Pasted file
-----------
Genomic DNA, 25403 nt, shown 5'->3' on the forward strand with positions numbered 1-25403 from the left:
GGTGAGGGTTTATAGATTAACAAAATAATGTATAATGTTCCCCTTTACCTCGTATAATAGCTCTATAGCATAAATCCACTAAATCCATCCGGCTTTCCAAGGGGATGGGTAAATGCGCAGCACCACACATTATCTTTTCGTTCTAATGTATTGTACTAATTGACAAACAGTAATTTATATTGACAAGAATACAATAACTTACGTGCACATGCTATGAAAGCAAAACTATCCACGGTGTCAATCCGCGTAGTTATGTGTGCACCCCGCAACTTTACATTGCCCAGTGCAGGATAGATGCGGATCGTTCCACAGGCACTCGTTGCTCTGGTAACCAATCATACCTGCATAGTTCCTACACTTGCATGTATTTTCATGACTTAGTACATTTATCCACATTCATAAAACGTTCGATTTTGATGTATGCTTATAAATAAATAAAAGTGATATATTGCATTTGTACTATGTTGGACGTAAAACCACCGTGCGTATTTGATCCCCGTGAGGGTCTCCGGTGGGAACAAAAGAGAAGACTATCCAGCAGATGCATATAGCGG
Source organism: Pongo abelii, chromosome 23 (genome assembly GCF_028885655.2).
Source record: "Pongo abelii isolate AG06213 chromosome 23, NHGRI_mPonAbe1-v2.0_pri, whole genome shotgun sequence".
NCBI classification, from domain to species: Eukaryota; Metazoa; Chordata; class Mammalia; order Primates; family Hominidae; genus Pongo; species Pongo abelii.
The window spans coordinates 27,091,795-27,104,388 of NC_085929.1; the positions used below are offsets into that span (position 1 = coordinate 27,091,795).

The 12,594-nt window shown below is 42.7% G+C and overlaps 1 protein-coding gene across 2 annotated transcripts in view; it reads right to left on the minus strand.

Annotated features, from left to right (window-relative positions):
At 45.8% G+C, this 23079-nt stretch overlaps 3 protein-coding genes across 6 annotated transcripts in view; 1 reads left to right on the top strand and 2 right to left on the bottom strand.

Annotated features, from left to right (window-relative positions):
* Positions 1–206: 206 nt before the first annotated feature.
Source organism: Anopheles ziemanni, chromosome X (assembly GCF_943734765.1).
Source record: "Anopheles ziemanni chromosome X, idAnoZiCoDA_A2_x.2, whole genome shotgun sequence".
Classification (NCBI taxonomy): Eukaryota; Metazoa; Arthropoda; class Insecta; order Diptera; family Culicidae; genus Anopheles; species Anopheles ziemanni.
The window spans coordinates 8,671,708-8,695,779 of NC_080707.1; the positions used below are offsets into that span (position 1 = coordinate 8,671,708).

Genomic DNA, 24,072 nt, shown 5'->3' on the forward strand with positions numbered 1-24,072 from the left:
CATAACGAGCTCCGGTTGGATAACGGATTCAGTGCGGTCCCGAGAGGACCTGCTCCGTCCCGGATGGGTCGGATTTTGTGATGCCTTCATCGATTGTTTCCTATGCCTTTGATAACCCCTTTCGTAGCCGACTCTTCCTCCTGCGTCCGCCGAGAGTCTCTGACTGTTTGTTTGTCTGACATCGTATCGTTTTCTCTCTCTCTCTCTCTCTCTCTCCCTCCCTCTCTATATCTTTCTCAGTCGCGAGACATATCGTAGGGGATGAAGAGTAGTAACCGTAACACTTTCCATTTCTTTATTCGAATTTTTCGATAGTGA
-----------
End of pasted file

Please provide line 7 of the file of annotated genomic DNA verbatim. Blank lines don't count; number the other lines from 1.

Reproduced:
The 12,594-nt window shown below is 42.7% G+C and overlaps 1 protein-coding gene across 2 annotated transcripts in view; it reads right to left on the minus strand.